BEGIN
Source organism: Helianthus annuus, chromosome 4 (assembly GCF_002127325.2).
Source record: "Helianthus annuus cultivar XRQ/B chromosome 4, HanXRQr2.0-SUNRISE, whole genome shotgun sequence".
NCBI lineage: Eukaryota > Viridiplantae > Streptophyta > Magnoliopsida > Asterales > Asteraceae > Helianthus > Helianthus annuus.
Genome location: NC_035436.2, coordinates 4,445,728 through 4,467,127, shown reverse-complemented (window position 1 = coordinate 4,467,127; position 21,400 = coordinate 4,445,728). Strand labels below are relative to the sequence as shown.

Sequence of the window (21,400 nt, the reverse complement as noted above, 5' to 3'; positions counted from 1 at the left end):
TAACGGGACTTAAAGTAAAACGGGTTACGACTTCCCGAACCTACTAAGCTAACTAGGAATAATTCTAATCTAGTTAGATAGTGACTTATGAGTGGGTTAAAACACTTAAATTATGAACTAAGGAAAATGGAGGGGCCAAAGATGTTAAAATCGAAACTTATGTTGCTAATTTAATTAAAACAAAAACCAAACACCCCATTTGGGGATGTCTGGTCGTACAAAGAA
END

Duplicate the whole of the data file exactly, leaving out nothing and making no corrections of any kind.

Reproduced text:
Source organism: Helianthus annuus, chromosome 4 (assembly GCF_002127325.2).
Source record: "Helianthus annuus cultivar XRQ/B chromosome 4, HanXRQr2.0-SUNRISE, whole genome shotgun sequence".
NCBI lineage: Eukaryota > Viridiplantae > Streptophyta > Magnoliopsida > Asterales > Asteraceae > Helianthus > Helianthus annuus.
Genome location: NC_035436.2, coordinates 4,445,728 through 4,467,127, shown reverse-complemented (window position 1 = coordinate 4,467,127; position 21,400 = coordinate 4,445,728). Strand labels below are relative to the sequence as shown.

Sequence of the window (21,400 nt, the reverse complement as noted above, 5' to 3'; positions counted from 1 at the left end):
TAACGGGACTTAAAGTAAAACGGGTTACGACTTCCCGAACCTACTAAGCTAACTAGGAATAATTCTAATCTAGTTAGATAGTGACTTATGAGTGGGTTAAAACACTTAAATTATGAACTAAGGAAAATGGAGGGGCCAAAGATGTTAAAATCGAAACTTATGTTGCTAATTTAATTAAAACAAAAACCAAACACCCCATTTGGGGATGTCTGGTCGTACAAAGAA